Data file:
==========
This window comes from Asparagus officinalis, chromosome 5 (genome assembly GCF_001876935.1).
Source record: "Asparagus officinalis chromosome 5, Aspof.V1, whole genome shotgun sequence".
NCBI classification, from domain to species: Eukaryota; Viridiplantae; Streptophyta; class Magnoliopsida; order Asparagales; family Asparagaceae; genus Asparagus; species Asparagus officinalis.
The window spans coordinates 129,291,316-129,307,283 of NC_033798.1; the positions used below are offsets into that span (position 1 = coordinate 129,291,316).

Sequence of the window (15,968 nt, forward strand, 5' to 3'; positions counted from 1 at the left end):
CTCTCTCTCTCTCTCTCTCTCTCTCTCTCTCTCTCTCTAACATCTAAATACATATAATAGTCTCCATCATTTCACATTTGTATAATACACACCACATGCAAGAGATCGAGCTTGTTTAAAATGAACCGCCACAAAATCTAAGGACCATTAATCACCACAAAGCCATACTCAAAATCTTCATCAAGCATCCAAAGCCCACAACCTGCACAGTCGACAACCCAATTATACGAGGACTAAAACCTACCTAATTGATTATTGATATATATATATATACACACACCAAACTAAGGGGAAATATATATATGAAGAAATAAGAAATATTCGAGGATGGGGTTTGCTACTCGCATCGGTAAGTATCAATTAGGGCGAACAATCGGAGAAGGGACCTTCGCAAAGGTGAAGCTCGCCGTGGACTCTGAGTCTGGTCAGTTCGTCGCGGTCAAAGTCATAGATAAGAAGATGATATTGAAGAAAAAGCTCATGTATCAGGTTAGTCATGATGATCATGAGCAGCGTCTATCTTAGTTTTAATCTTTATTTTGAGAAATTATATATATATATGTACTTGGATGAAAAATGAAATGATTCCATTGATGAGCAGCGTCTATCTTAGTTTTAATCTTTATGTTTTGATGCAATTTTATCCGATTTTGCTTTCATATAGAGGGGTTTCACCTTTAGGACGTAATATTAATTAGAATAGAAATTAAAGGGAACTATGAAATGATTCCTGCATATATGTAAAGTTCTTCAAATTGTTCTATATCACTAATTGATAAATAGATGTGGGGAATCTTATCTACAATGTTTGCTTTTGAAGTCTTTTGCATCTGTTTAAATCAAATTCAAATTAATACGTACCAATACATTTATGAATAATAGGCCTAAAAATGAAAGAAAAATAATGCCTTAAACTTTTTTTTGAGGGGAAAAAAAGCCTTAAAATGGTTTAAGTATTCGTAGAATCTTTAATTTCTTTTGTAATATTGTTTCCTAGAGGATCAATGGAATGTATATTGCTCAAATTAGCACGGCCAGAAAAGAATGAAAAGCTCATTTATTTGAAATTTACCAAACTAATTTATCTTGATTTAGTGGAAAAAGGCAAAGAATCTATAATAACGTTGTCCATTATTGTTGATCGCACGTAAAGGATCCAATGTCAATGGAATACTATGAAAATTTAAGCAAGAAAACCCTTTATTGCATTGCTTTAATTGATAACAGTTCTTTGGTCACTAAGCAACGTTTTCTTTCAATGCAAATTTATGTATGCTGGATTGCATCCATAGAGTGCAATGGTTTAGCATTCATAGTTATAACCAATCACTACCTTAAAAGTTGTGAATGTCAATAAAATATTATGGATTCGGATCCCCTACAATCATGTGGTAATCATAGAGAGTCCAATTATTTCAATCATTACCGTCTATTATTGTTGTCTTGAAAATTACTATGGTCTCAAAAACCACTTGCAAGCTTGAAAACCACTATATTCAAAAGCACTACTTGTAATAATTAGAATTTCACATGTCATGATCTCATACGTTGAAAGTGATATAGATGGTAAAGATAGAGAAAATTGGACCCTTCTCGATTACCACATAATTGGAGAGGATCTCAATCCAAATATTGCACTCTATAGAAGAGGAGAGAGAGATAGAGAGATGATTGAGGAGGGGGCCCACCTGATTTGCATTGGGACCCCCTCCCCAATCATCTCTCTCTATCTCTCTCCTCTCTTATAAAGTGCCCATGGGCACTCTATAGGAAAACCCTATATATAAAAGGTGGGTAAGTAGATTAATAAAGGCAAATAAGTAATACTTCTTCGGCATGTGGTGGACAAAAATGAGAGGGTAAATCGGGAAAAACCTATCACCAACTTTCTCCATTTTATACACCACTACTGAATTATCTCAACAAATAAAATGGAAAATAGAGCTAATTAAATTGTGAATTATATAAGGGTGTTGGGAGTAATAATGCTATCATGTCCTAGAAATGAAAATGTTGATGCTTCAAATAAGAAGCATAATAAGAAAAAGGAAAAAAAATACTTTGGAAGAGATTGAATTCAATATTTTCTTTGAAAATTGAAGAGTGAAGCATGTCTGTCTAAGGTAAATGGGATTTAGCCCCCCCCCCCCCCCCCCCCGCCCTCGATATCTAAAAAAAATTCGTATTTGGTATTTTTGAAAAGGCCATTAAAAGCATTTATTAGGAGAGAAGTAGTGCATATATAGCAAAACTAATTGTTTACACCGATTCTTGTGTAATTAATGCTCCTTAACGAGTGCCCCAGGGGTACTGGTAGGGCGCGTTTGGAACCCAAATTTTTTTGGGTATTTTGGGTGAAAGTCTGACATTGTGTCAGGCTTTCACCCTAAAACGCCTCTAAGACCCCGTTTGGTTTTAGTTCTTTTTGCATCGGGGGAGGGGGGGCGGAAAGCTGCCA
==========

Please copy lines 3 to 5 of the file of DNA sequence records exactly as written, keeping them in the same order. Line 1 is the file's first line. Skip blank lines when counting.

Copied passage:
NCBI classification, from domain to species: Eukaryota; Viridiplantae; Streptophyta; class Magnoliopsida; order Asparagales; family Asparagaceae; genus Asparagus; species Asparagus officinalis.
The window spans coordinates 129,291,316-129,307,283 of NC_033798.1; the positions used below are offsets into that span (position 1 = coordinate 129,291,316).

Sequence of the window (15,968 nt, forward strand, 5' to 3'; positions counted from 1 at the left end):